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Sabotaged pipelines and a mystery: Who did it? (Was it Russia?)


In an image provided by Denmark’s military, a disturbance in the Baltic Sea caused by gas leaks in the Nord Stream 2 pipeline off the Danish island of Bornholm on Tuesday, Sept. 27, 2022.

By Katrin Bennhold and David E. Sanger


Two days after a pair of explosions under the Baltic Sea apparently ruptured giant natural gas pipelines from Russia to Germany, the consensus hardened earlier this week that it had been an act of sabotage, as the European Union and several European governments labeled it an attack and demanded an investigation.


Experts said it could take months to assess and repair the damage to the Nord Stream 1 and 2 pipelines, which have been used as leverage in the West’s confrontation with Moscow over Russia’s invasion of Ukraine. News of a possible attack on the lines heightened already intense fears of painful energy shortages in Europe over the winter.


But the central mystery remains: Who did it?


“All available information indicates those leaks are the result of a deliberate act,” the EU’s foreign policy chief, Josep Borrell, said in a statement Wednesday. “We will support any investigation aimed at getting full clarity on what happened and why.”


Jake Sullivan, President Joe Biden’s national security adviser, called the episode “apparent sabotage.”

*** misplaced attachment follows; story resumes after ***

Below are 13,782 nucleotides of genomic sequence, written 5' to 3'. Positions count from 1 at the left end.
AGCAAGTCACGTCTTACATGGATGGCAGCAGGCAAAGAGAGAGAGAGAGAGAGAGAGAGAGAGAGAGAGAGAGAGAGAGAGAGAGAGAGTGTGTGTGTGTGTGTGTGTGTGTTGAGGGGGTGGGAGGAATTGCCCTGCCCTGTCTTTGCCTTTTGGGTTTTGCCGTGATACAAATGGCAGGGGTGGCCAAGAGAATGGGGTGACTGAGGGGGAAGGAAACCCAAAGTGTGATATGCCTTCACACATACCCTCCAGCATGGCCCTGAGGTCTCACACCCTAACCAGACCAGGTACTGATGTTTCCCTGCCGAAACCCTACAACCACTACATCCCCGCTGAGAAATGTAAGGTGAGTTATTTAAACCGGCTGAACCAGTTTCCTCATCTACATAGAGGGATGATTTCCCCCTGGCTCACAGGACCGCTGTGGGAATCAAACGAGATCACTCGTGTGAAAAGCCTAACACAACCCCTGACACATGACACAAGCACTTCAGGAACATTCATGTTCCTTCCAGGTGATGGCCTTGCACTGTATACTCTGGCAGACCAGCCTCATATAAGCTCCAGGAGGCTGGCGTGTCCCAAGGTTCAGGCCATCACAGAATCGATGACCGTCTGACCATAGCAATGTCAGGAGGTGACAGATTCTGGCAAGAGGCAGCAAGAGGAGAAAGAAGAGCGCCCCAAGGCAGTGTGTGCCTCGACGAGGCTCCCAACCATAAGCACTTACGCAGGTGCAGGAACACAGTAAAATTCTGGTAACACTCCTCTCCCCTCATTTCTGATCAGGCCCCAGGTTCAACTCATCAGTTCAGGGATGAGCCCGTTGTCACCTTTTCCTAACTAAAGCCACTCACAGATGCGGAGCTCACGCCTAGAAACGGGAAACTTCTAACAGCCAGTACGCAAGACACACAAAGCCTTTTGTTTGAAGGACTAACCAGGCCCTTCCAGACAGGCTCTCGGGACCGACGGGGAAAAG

But with little evidence to go on — U.S. officials said that explosive gas pouring from the broken pipes made it too dangerous to get close to the breach — the United States and most of its European allies stopped short of publicly naming any suspects. Still, some officials speculated about the many ways that Russia might gain, even though the pipeline carries its gas.


Poland and Ukraine openly blamed Russia, which pointed a finger at the United States, and Moscow and Washington issued indignant denials. U.S. officials and outside experts also speculated over whether Ukraine or one of the Baltic States, which have long opposed the pipelines, might have had an interest in seeing them disabled — and in sending a message.


As the war began, Germany blocked the just-completed Nord Stream 2 from going into service, and Russia later shut off the flow through Nord Stream 1, setting off a frantic effort in Europe to secure enough fuel to heat homes, generate electricity and power businesses.


Some European and U.S. officials cautioned Wednesday that it would be premature to conclude that Russia was behind the apparent attacks on the Nord Streams, each of which is actually two pipelines. President Vladimir Putin likes to show he has his finger on the gas valve, they noted, but wielding that power could mean keeping the pipelines, whose main owner is Russia’s state-controlled energy company, Gazprom, in good working order.


But others noted that one of two Nord Stream 2 pipelines was undamaged, leaving Putin the possibility of using it as leverage if the winter turns particularly cold.